"In Christopher Cokinos' deliciously horrifying new book, THE UNDERNEATH, an unnerving ventriloquism occurs--narratives of abuse, abandonment, and assault are tucked into the folds of seemingly mundane curtains, trapped beneath ceilings, behind doors. Conversing with, and ultimately reinventing the compulsions of Rene Magritte (The Treachery of Images, et. al.), these poems filter surrealistic concerns through neuroscience, dream through allusion. In Cokinos' bizarro world, fear and vacuum cleaners belong on the same insidious list, and our circulatory system is comprised of desert fauna. In this way, the monsters of mythologies both invented and invoked are saddled with the roles of unlikely avatars, finally forced to confront their experiences with bodily trespass. The result is a frightening, exhilarating, and oddly cleansing wild ride.
-- MATTHEW GAVIN FRANK, author of The Mad Feast and Preparing the Ghost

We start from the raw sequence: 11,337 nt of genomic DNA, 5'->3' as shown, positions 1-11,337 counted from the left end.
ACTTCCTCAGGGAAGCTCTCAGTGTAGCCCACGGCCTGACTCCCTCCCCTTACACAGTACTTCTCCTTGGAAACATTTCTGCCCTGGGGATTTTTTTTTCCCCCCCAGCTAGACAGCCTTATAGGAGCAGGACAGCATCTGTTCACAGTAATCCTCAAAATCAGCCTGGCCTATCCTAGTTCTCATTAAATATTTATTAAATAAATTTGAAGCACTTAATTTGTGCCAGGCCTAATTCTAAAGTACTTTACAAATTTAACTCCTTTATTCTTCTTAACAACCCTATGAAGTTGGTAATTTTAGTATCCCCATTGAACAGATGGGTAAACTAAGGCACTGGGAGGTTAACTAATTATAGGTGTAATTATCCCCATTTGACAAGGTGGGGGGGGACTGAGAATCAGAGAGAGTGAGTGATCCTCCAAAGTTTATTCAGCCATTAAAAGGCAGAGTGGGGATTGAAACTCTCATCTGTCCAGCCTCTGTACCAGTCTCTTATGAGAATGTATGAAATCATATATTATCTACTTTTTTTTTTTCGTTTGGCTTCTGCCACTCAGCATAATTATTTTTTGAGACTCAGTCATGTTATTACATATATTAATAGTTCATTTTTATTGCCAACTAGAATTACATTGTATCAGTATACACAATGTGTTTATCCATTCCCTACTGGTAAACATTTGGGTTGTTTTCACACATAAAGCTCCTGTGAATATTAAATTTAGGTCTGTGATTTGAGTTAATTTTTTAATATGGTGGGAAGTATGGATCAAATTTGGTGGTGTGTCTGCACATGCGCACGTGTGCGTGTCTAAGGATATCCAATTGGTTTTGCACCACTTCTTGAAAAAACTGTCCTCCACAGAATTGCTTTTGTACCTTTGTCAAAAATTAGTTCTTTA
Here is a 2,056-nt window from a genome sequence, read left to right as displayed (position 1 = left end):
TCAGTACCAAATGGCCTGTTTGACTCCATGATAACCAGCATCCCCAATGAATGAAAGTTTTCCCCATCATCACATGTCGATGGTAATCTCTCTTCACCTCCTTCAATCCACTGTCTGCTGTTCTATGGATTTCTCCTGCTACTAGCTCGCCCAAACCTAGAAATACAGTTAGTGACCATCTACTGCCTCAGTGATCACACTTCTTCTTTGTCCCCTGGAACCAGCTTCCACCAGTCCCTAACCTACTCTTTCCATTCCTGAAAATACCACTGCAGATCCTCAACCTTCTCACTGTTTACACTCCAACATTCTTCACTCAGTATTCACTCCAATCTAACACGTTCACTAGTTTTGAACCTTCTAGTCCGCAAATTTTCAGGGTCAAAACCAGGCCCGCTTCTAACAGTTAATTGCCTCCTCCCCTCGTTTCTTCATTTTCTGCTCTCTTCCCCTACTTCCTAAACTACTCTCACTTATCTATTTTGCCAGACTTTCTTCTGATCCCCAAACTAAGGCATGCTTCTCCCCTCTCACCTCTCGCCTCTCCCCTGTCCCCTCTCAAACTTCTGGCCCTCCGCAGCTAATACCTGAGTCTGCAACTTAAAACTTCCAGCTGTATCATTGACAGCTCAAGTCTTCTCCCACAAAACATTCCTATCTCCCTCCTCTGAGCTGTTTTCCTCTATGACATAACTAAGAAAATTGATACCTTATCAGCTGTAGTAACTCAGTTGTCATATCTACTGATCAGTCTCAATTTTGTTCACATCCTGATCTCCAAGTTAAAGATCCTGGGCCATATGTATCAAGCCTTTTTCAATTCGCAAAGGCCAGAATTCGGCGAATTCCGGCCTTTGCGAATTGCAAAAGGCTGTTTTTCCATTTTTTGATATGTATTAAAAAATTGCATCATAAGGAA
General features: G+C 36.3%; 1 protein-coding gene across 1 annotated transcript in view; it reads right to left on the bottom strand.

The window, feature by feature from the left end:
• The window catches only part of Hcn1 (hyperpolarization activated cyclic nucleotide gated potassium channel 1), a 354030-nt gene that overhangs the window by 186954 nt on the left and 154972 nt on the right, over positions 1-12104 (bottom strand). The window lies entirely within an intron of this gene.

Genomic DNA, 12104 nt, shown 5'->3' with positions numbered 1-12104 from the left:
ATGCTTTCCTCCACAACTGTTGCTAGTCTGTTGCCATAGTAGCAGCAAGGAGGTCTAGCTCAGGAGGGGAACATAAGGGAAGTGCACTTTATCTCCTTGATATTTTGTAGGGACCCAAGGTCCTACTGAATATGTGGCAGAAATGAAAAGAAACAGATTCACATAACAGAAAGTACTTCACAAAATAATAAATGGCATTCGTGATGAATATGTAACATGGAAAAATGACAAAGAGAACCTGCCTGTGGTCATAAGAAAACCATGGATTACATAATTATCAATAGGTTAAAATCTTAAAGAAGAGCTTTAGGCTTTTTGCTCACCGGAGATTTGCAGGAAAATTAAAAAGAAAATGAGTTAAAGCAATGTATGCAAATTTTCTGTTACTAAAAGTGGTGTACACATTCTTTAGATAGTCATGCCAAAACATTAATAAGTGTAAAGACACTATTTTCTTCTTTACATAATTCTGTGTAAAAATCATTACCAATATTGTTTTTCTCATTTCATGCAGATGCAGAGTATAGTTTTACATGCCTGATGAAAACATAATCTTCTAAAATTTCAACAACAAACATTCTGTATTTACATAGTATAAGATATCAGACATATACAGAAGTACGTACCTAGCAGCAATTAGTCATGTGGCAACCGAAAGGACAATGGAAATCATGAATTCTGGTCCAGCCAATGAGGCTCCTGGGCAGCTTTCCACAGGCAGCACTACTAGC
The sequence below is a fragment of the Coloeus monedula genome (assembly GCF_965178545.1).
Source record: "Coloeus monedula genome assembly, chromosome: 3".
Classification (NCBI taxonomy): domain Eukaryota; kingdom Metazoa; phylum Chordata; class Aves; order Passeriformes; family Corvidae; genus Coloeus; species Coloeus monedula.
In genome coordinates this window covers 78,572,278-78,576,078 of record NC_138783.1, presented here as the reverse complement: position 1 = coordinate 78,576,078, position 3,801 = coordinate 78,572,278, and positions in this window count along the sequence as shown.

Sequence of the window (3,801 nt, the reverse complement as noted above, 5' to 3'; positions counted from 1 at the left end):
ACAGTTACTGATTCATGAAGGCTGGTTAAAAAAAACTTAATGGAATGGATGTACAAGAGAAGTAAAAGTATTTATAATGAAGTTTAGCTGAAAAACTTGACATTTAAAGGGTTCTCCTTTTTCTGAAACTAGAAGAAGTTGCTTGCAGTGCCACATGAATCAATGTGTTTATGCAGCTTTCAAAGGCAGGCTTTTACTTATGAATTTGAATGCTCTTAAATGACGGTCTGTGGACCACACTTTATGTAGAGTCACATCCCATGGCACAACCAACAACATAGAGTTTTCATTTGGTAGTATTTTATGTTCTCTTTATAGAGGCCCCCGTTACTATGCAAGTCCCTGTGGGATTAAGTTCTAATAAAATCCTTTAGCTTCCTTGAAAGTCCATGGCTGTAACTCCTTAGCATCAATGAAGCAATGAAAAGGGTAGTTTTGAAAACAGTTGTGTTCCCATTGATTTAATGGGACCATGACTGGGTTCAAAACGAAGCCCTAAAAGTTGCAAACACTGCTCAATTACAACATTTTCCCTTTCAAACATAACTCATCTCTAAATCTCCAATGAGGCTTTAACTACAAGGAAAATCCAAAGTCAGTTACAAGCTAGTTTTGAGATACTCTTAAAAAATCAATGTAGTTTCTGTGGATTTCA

"The presiding spirit in Christopher Cokinos' darkly wondrous THE UNDERNEATH is Magritte, which lends an air of insouciant mystery to this marvelous volume. Readers are invited to become 'hunters at the edge of night, ' to enter a world we cannot understand, but like Dickinson (the other presiding spirit of this collection) only witness. We find the young girl ('delicate monster') who eats birds; the merman who's eerily told, when he asks how many times he's been hung from a gibbet, that 'Counting is like crying . . . and let's begin with one'; and the lovers who, hiding from each other, cover their faces with cloth to kiss (wittily, Cokinos suggests, their 'tongues must] taste like tulle'). I'm entranced by Cokinos' exquisite inquiry into the way metaphor layers the surface of language, and the delightful materiality of his method, 'So belly down. Scootch close to that thorn tipped with June'
-- CYNTHIA HOGUE, author of In June the Labyrinth